Fallout 76 stream with Ninja, Logic, and Rick and Morty probably went well in an alternate reality

Last night Twitch was treated to a three hour stream of Fallout 76 played by uber-streamer Ninja, rapper-songwriter Logic, and Adult Swim's Rick and Morty (both voiced by Justin Roiland and animated on-screen). In a universe with an infinite number of realities, there's probably at least one where the stream went really well.

In our reality, it was a bit of a flop. Logic apparently didn't do the required reading and there was a lot of time spent walking him through basic functions of Fallout 76, like how to cure his radiation poisoning. The stream was twenty minutes late to start, and much of it was hampered by tech problems like a delay in the chat feed, meaning what was being said didn't match what was actually happening, and part of the screen being blocked for several minutes by an on-screen graphic.

But the main issue was the three (four) players didn't really click, at least for most of the stream. Roiland tried to keep the chatter up both between his two cartoon characters and the other two streamers, but was often met with complete silence from Ninja and Logic. As an unapologetic Rick and Morty fan, I find Roiland's improvised back and forth between his characters funny even when his jokes completely flop, but it seemed pretty clear Ninja and Logic didn't find him particularly amusing.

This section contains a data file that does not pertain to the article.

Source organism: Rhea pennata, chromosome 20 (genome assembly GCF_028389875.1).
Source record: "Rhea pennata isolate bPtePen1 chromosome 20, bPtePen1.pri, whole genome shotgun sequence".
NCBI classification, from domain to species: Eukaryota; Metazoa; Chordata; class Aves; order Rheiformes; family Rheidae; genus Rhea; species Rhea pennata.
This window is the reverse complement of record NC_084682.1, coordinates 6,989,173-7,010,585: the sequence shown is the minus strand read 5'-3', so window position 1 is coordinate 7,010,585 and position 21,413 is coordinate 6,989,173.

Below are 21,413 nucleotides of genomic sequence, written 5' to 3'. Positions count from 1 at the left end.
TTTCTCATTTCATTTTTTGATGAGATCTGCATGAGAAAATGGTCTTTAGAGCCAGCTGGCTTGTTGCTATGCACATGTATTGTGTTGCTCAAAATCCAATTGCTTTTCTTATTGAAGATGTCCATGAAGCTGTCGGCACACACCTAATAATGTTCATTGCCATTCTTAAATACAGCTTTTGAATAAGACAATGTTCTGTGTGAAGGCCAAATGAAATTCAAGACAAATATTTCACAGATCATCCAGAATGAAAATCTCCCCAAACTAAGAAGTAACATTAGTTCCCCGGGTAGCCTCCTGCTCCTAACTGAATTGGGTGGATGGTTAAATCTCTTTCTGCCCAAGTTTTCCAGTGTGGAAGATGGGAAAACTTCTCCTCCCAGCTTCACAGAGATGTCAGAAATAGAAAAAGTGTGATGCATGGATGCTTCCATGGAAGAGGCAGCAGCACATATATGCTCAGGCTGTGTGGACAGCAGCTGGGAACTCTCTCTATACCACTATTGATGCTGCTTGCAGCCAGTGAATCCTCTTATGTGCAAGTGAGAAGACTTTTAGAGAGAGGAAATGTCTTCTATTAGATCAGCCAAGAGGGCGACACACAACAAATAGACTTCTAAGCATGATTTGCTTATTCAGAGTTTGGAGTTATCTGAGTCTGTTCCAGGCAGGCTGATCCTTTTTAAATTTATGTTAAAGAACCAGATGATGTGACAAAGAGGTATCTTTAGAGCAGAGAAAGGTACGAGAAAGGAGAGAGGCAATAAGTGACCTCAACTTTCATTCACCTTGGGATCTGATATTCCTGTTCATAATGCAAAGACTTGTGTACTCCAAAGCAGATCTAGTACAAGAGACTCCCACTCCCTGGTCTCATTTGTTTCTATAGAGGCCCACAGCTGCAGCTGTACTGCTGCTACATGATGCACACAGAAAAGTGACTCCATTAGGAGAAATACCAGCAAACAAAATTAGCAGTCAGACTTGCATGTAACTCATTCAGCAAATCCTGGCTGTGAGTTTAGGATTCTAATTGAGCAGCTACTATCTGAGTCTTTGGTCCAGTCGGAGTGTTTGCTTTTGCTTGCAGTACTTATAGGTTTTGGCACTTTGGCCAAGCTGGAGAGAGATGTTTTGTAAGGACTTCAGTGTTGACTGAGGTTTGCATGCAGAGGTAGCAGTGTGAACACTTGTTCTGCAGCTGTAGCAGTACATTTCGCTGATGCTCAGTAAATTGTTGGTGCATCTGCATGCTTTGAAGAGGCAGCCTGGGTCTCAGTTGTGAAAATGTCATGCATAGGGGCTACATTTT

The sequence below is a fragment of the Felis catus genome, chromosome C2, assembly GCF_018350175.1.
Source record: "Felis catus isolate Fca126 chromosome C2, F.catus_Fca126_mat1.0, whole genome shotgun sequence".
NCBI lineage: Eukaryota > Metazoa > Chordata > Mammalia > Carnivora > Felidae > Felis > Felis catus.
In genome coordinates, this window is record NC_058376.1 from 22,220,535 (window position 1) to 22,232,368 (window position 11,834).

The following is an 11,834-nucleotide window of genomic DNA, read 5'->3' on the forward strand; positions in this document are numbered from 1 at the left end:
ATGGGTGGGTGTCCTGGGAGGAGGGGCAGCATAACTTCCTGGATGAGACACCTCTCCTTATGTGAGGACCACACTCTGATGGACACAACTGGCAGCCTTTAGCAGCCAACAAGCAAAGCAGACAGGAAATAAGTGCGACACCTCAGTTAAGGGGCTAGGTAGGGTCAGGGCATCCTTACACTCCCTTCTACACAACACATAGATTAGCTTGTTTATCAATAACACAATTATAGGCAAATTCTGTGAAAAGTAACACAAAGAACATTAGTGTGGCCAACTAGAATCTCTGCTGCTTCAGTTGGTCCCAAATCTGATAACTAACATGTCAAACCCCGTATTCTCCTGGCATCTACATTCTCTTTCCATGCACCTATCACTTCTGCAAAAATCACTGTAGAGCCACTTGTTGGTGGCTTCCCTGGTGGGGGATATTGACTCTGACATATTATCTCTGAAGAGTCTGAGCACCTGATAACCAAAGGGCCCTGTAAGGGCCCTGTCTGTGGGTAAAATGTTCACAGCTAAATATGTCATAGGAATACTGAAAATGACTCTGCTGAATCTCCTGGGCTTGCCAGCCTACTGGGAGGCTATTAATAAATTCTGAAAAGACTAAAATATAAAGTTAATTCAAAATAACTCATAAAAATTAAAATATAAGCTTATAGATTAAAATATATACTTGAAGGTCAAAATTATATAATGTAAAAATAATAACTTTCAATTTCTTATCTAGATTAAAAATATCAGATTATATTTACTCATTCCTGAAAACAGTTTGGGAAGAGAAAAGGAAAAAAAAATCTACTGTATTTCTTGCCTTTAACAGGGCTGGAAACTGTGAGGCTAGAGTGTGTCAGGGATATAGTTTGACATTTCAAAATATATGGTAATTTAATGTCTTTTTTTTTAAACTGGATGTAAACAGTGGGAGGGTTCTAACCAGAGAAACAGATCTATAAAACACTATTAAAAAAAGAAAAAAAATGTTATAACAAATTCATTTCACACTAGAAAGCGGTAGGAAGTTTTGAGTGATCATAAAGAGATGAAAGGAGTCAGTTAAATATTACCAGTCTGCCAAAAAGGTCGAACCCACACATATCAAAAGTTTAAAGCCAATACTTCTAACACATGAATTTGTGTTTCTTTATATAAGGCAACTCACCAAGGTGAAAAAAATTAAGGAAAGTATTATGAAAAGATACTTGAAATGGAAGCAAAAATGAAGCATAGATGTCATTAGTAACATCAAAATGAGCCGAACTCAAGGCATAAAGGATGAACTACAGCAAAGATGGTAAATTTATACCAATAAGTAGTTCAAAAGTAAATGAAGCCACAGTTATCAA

Toward the end of the stream everyone seemed to loosen up and settle in a bit, with Ninja and Logic poking fun at Morty and Rick joining in. You just have to sit through about ninety minutes of uncomfortable conversation and technical problems to get there.

The full stream is embedded below and begins at around the 33 minute mark. And that's the way the news goes.

Christopher Livingston
Senior Editor

Chris started playing PC games in the 1980s, started writing about them in the early 2000s, and (finally) started getting paid to write about them in the late 2000s. Following a few years as a regular freelancer, PC Gamer hired him in 2014, probably so he'd stop emailing them asking for more work. Chris has a love-hate relationship with survival games and an unhealthy fascination with the inner lives of NPCs. He's also a fan of offbeat simulation games, mods, and ignoring storylines in RPGs so he can make up his own.